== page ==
Your Trip, Your Bus – Creating new reasons to ride DART

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Editor’s Note: This article also appears in the January 2014 issue of DART’s stakeholder newsletter, Inmotion.

With the arrival of modern vehicles and the introduction of new services, buses are becoming more attractive and enjoyable to both current and prospective riders.

Thinking Smaller, Serving Locally

DART first challenged convention in the 1990s when the agency introduced the aptly named Innovative Services, which includes DART On-Call and Flex routes. Utilizing smaller buses, these services connect neighborhoods that don’t warrant full fixed-route service to public transportation.

A DART On-Call bus anchors at a transit center or rail station and picks up or drops off passengers anywhere in the geographic on-call zone. By contrast, Flex service runs on a fixed route, but can deviate up to a quarter mile to reach customers.

“Smaller buses and on-demand service mean DART can reach people in neighborhoods where a big 40-foot bus doesn’t make sense,” said Tim Newby, vice president of transportation.

DART outsourced the Flex and On-Call services to Veolia Transportation for many years. In October 2012, the agency assumed operation of Flex service using its new 26-foot ARBOC vehicles, while paratransit contractor MV Transportation now operates the DART On-Call service.

Recently, the agency introduced its newest On-Call route, based at Mockingbird Station and serving Highland Park, University Park and parts of Dallas near the Inwood Village shopping center.

Adapting to Customer Needs

In November, DART initiated the first 24/7 service on the high-volume Parkland Shuttle Route 703. Medical professionals and patients, who often need to travel between buildings at all hours, can catch a bus every 15 minutes between Southwestern Medical District/Parkland Station and stops near the numerous hospitals, clinics and professional buildings.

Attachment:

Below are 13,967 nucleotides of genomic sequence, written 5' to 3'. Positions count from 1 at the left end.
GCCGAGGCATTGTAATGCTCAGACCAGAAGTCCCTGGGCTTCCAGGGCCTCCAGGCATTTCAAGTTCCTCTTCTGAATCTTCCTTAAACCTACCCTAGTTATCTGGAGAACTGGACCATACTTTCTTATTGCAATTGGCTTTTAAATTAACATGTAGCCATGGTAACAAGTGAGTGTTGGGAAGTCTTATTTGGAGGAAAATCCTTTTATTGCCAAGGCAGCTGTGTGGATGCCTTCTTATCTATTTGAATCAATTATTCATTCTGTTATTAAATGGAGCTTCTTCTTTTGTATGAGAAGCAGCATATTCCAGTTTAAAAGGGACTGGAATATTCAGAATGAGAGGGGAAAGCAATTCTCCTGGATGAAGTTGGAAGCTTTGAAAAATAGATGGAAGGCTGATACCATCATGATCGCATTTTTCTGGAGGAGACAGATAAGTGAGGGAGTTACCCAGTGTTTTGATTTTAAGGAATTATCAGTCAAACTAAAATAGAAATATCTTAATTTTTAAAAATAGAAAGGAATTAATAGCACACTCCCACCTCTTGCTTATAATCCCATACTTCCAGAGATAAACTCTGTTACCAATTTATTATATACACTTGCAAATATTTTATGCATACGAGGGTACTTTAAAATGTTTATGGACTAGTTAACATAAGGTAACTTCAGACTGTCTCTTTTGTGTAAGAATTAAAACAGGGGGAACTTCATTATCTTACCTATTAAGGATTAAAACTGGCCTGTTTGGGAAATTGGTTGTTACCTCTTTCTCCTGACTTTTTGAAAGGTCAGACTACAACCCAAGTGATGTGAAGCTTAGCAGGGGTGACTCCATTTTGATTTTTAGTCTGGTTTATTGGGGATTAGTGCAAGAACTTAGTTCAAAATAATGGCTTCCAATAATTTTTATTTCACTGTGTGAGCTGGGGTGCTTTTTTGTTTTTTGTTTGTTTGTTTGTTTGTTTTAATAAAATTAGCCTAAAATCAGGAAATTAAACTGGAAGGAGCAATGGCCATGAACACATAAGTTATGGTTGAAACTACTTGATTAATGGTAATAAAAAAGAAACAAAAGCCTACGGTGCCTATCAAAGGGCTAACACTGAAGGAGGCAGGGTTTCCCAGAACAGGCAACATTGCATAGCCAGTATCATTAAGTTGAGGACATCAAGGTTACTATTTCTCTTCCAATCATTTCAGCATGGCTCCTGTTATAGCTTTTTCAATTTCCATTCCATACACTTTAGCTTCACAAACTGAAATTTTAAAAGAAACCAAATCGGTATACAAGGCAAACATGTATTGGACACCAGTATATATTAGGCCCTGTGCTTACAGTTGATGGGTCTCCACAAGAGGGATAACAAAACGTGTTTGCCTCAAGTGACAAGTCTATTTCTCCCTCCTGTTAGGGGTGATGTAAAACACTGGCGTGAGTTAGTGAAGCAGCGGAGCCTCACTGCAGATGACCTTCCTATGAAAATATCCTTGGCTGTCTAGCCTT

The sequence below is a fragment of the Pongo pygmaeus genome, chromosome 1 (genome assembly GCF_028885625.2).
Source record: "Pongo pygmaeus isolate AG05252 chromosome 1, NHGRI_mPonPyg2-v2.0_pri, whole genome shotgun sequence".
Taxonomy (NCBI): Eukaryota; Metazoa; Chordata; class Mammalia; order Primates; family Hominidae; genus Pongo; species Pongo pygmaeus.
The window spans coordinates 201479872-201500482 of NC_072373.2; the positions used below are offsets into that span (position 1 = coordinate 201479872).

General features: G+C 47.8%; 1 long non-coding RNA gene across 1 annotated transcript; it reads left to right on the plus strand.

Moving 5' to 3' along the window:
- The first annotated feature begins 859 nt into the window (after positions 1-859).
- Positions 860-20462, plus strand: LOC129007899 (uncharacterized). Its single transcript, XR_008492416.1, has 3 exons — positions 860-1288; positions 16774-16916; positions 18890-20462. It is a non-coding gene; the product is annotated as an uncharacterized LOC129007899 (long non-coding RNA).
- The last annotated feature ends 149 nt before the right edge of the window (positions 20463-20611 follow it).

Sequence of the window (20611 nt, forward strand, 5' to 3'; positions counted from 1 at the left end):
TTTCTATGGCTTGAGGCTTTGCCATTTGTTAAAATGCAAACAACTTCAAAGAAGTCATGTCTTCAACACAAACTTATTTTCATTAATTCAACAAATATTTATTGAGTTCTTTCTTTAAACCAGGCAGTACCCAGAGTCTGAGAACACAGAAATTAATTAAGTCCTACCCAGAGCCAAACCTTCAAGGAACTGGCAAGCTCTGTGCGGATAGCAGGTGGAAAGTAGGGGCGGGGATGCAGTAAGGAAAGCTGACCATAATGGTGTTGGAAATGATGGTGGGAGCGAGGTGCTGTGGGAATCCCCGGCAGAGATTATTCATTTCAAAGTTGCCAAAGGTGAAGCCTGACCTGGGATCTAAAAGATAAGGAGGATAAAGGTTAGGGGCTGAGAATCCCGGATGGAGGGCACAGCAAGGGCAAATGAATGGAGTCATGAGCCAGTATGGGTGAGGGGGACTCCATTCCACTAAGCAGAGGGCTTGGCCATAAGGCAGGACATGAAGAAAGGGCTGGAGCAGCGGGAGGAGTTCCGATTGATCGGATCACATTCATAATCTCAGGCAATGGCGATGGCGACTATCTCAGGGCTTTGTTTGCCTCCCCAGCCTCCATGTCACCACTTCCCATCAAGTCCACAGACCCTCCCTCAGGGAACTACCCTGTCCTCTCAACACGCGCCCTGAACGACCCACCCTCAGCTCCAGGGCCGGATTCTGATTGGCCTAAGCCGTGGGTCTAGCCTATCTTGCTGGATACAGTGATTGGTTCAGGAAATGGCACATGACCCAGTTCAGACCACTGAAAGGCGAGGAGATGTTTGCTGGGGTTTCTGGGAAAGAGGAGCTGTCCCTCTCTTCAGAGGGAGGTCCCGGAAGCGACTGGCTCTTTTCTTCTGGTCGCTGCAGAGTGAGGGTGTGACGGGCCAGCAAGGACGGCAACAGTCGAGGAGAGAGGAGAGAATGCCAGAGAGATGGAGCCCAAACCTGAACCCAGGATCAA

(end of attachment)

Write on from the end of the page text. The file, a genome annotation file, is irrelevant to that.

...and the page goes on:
DART also added a new stop to, and extended the hours of, the Metro ArlingtonXpress (MAX), the express bus route connecting The University of Texas at Arlington with the Trinity Railway Express’ CentrePort/DFW Airport Station. Passengers now can access the bus at the intersection of North Collins and Andrews streets, near the Lincoln Square shopping center. MAX runs approximately 5:30 a.m. to 11:30 p.m., weekdays.

“Unlike a train, you can add a stop or change the route of a bus fairly easily,” Newby said.

About Karen Ptacek

Karen is a Communications Representative at Dallas Area Rapid Transit. She is the project manager and primary writer/editor of DART's Inmotion newsletter and the annual Progress Report publication. She also contributes to DART Daily, Rider Insider and other newsletter articles.
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